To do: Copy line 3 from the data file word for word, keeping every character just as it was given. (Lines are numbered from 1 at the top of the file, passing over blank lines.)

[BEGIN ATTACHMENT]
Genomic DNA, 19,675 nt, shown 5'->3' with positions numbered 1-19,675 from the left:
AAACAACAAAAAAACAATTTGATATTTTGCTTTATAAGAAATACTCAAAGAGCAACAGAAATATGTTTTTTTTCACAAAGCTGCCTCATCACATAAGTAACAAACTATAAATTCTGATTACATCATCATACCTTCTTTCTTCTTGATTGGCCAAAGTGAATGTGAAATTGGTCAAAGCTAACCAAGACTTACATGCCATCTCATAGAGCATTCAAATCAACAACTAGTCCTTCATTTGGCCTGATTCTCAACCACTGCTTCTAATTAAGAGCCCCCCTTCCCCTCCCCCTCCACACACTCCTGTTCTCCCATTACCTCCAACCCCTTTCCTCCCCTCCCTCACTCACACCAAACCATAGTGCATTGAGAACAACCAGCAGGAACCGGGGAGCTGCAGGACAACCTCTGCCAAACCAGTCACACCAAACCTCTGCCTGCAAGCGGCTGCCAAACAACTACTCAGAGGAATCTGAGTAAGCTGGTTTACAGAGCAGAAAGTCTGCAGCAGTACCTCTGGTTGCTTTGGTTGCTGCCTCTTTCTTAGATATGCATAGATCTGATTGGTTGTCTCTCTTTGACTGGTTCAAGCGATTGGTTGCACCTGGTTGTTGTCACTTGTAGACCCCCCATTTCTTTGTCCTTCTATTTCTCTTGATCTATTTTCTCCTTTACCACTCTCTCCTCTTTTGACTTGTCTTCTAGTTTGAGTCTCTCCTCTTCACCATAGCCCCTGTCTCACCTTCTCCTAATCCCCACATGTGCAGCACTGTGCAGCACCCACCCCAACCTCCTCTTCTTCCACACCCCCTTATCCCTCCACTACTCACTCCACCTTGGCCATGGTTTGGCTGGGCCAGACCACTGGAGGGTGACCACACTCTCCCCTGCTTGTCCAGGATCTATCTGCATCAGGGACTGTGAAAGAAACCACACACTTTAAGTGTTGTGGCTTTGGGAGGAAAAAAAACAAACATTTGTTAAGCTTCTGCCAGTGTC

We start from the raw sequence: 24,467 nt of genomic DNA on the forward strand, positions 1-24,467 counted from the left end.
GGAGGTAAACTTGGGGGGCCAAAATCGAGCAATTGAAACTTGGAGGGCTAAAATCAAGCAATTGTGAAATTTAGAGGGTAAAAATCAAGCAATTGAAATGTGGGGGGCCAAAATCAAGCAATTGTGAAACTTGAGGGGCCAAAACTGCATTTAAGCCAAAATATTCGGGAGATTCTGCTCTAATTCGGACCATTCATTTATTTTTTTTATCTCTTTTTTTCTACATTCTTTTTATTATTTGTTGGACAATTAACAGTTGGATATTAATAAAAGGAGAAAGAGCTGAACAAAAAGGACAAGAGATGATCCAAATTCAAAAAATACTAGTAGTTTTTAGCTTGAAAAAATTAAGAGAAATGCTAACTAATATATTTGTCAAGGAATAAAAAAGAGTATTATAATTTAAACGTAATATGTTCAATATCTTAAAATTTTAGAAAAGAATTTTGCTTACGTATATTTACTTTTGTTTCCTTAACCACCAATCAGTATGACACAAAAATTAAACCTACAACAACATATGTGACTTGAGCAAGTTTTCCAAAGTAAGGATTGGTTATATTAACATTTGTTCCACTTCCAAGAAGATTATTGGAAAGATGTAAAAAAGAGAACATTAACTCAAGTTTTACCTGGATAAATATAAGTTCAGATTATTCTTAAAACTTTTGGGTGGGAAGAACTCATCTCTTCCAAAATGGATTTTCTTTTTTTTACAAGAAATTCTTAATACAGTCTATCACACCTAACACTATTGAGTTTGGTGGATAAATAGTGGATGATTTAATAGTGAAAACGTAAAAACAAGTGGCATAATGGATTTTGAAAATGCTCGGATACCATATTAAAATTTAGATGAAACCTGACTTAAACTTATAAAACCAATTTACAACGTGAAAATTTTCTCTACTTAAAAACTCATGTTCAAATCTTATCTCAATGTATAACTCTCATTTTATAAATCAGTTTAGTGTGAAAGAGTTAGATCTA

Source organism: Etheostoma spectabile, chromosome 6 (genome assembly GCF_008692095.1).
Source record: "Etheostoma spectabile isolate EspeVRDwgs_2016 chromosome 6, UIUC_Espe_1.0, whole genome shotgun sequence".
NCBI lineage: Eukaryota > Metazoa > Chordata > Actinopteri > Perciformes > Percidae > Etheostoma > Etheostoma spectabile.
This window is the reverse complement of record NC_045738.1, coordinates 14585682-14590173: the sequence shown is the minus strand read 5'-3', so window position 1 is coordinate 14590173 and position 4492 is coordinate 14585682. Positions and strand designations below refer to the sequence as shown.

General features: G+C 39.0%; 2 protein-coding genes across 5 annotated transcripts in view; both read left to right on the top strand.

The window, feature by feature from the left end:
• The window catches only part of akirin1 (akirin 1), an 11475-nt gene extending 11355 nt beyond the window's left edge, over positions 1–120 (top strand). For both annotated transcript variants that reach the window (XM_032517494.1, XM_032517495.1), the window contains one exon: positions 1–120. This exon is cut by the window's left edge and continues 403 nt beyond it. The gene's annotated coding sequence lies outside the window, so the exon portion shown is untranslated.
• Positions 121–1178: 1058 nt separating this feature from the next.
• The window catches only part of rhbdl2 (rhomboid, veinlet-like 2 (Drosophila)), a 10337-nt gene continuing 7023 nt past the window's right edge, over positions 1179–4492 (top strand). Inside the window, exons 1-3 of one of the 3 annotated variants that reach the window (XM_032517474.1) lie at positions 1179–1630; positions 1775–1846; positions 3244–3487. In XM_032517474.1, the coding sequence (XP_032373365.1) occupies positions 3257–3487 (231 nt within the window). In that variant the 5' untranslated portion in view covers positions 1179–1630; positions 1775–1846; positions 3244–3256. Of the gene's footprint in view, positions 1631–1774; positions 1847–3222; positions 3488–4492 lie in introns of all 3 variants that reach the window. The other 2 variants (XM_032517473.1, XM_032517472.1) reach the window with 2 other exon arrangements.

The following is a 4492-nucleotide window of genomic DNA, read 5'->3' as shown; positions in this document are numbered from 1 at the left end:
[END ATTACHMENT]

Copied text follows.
We start from the raw sequence: 24,467 nt of genomic DNA on the forward strand, positions 1-24,467 counted from the left end.